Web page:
Business / Economy

China economy still faces a long march

(Xinhua) Updated: 2014-09-30 10:16

BEIJING - The balance of world power allegedly shifted on Monday, as Swedish newspaper Svenska Dagbladet claimed China had surpassed the United States as the world's largest economy.

Ranking is deeply ingrained in the Chinese spirit, and being No 1 is usually cause for celebration, but reaction to the news has been more muted than jubilant. This indifference is not surprising, not least because of the specious rationale behind the claim. Even if it were true, it is not something that Chinese people really care about.

The news was first touted in late April when the World Bank released figures suggesting that, at recent growth rates, China's ascent to the top of the world's economic ladder may take place later this year.

The projection that was based on "purchasing power parity" was widely disdained in China, with the statistical method seen as artificially magnifying developing countries' economic clout.

According to the National Bureau of Statistics, the Chinese economy was worth 56.9 trillion yuan (about $9.25 trillion) in 2013, accounting for only 12.3 percent of the world's total, far behind the front-runner.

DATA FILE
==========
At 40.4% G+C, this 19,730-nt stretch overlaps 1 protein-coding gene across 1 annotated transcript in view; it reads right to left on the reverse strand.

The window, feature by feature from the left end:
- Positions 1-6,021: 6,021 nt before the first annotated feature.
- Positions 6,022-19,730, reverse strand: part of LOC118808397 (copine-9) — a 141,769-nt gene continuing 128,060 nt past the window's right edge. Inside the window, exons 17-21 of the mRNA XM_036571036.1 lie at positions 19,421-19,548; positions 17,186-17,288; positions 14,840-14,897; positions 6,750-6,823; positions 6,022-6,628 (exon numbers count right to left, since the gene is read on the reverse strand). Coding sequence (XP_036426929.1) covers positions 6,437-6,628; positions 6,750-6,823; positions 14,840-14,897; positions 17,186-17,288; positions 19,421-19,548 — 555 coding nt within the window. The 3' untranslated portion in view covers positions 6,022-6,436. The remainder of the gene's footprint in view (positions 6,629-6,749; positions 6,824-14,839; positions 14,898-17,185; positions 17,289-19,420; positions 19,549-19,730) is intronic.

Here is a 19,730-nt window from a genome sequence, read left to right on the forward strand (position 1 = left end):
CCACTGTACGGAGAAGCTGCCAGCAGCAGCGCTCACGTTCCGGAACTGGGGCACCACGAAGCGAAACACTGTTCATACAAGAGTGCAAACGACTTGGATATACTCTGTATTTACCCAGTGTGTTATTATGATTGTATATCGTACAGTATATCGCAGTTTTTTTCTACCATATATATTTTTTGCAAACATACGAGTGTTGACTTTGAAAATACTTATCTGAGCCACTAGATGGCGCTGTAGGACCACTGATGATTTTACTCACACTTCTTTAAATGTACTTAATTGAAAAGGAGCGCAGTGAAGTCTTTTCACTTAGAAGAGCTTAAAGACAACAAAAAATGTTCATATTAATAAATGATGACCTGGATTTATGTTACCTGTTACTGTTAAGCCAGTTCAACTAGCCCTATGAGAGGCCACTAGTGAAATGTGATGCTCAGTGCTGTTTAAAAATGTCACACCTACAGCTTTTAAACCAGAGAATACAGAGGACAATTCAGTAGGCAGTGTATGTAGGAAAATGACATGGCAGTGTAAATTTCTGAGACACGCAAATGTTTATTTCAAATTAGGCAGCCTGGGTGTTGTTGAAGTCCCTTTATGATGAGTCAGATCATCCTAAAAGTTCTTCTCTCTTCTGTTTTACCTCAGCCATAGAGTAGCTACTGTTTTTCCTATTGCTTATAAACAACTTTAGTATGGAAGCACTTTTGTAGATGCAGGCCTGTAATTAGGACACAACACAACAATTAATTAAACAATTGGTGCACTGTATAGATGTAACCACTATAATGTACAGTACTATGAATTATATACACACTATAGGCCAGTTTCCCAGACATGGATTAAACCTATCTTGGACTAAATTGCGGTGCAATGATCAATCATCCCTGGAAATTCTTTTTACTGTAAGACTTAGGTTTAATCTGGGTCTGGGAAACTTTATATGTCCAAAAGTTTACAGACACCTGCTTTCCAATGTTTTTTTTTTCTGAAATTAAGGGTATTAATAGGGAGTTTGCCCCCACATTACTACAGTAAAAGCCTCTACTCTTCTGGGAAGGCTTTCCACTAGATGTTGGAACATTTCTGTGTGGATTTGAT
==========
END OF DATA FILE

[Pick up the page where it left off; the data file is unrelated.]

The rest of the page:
In any case, China will be the world's largest economy sooner or later, but do ordinary Chinese people really care? At the end of the day, it is the yuan in their pocket that really matters.

Even when the Chinese economy is finally coronated as No 1, all that GDP will be spread pretty thin around more than a billion people. On a per-capita basis, China is still No 99 in the world.

The Chinese economy has grown from 67.9 billion yuan in 1952. Per capita GDP has swelled from 119 yuan then to 41,908 yuan in 2013. This is a genuine cause for celebration.

However, this is no time for China to be resting on laurels. This does not change China's status as a middle-income, developing country. More importantly, China remains dogged by a host of problems: overcapacity, financial risk, lukewarm manufacturing, lack of global brands and innovative capabilities. The list goes on.

China and its people are well aware that there is still a long march to go before it becomes a rich country and a strong one.

When the economy does top the world, it should be taken as good news. The country that has lately contributed the most to global economic growth will definitely have more to give.

China economy still faces a long march

China economy still faces a long march

Time to look beyond headline numbers  Chinese economy takes 12.3% of world total in 2013

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